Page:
This particular kit is a curbside, meaning it has no engine. I also think it is a Hasegawa kit as all the sprues were packed in a single polybag. Tamiya's kit, though similar to this, would have had separate sprues and Revell AG has a deal where it reboxes Hasegawa kits. The Made in Japan label on the side of the box indicates it must be one of the two.

The interior is nicely done with decals for the harness and the tach. The raised instrument detail allows for additional highlighting if you so wish. Wheels are white plastic with rubber or vinyl tires. The detailing on all the parts is quite good. The one-piece upper body is well molded and free of any defects, at least none that were readily apparent. Ejector pin marks on the various bits are mostly hidden once the car is built that those that are not will be easy to fix.

There are a number of parts on the sprues that are not used for this particular car. Not surprising as racing cars were rarely the same from race to race. The simplicity of this one means that you will be able to build it at a leisurely pace with few worries about fussy bits.

Instructions are well done and provide clear construction steps with Revell paint references. Fortunately, only the turn signal orange needs to be mixed. Decals provide most of the markings needed. The dark blue will have to be painted and it appears to be a dark sea blue. A few decals have this shade and that is what needs to be matched. The markings for the car are for the Monza 1000 km race in 1986 that was won by Hans Stuck and Derek Bell. This same car won Le Mans with these two drivers plus Al Holbert. The markings are for the Rothman's Porsche, however, since I guess model companies can't include tobacco or alcohol sponsors, this one has substituted 'Racing' for Rothmans. This to me is a bit silly, like the swastika paranoia of some countries. Fortunately, there are aftermarket decals to replace these bogus markings. The kit decals are superbly printed in Italy and those you use should work without any problems.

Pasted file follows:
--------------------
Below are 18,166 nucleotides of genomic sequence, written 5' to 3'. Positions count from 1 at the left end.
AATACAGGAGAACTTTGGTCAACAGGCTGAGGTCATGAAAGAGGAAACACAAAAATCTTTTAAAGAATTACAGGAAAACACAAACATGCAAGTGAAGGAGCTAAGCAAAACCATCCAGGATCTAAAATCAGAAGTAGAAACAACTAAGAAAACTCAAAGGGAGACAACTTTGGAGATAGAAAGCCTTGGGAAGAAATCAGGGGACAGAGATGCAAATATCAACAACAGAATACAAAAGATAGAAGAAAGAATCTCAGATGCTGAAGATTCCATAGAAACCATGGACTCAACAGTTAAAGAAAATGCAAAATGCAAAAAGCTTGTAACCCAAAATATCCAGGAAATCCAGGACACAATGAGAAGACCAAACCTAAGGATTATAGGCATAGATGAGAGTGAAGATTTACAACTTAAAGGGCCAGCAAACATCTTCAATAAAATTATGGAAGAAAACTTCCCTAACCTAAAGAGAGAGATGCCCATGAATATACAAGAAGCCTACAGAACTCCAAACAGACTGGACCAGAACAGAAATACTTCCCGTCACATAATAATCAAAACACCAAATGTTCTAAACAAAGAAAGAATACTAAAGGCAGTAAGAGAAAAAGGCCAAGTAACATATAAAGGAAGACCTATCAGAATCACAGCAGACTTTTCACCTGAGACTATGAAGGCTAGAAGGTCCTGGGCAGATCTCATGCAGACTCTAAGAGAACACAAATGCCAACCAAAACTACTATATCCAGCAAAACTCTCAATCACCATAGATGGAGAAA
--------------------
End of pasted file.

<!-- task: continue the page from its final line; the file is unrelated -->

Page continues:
It really is a fine kit whose low parts count should mean a relatively quick build. Painting is rather straightforward and thanks to the white plastic, should mean a minimum of coverage trouble. Having the Revell boxing means a decent savings over the Japanese boxing, though any saving accrued will disappear if one gets the proper markings for it.



May 2008